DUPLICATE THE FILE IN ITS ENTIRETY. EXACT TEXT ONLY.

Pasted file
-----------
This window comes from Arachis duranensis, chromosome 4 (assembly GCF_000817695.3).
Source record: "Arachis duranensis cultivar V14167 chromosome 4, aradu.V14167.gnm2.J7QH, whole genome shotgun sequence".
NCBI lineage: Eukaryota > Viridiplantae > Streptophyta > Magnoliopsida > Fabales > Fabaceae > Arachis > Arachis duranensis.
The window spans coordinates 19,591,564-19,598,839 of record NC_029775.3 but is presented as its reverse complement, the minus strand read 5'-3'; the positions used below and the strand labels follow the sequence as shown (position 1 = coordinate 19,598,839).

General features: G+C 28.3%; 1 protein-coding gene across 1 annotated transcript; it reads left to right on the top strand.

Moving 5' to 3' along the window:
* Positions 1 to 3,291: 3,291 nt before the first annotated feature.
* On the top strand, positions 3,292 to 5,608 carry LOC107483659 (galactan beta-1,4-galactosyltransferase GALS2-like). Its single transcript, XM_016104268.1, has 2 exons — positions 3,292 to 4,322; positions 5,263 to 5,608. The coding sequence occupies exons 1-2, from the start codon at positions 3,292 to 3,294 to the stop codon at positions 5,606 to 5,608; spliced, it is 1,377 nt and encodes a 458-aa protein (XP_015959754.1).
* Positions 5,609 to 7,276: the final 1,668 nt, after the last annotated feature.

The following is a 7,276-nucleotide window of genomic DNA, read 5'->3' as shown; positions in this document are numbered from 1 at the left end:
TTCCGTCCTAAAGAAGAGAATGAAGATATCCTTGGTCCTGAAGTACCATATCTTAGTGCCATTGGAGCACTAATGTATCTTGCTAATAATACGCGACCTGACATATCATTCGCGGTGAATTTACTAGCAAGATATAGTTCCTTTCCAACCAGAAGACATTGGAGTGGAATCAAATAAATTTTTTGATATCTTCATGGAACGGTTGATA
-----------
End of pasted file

This window comes from Arachis duranensis, chromosome 4 (assembly GCF_000817695.3).
Source record: "Arachis duranensis cultivar V14167 chromosome 4, aradu.V14167.gnm2.J7QH, whole genome shotgun sequence".
NCBI lineage: Eukaryota > Viridiplantae > Streptophyta > Magnoliopsida > Fabales > Fabaceae > Arachis > Arachis duranensis.
The window spans coordinates 19,591,564-19,598,839 of record NC_029775.3 but is presented as its reverse complement, the minus strand read 5'-3'; the positions used below and the strand labels follow the sequence as shown (position 1 = coordinate 19,598,839).

General features: G+C 28.3%; 1 protein-coding gene across 1 annotated transcript; it reads left to right on the top strand.

Moving 5' to 3' along the window:
* Positions 1 to 3,291: 3,291 nt before the first annotated feature.
* On the top strand, positions 3,292 to 5,608 carry LOC107483659 (galactan beta-1,4-galactosyltransferase GALS2-like). Its single transcript, XM_016104268.1, has 2 exons — positions 3,292 to 4,322; positions 5,263 to 5,608. The coding sequence occupies exons 1-2, from the start codon at positions 3,292 to 3,294 to the stop codon at positions 5,606 to 5,608; spliced, it is 1,377 nt and encodes a 458-aa protein (XP_015959754.1).
* Positions 5,609 to 7,276: the final 1,668 nt, after the last annotated feature.

The following is a 7,276-nucleotide window of genomic DNA, read 5'->3' as shown; positions in this document are numbered from 1 at the left end:
TTCCGTCCTAAAGAAGAGAATGAAGATATCCTTGGTCCTGAAGTACCATATCTTAGTGCCATTGGAGCACTAATGTATCTTGCTAATAATACGCGACCTGACATATCATTCGCGGTGAATTTACTAGCAAGATATAGTTCCTTTCCAACCAGAAGACATTGGAGTGGAATCAAATAAATTTTTTGATATCTTCATGGAACGGTTGATA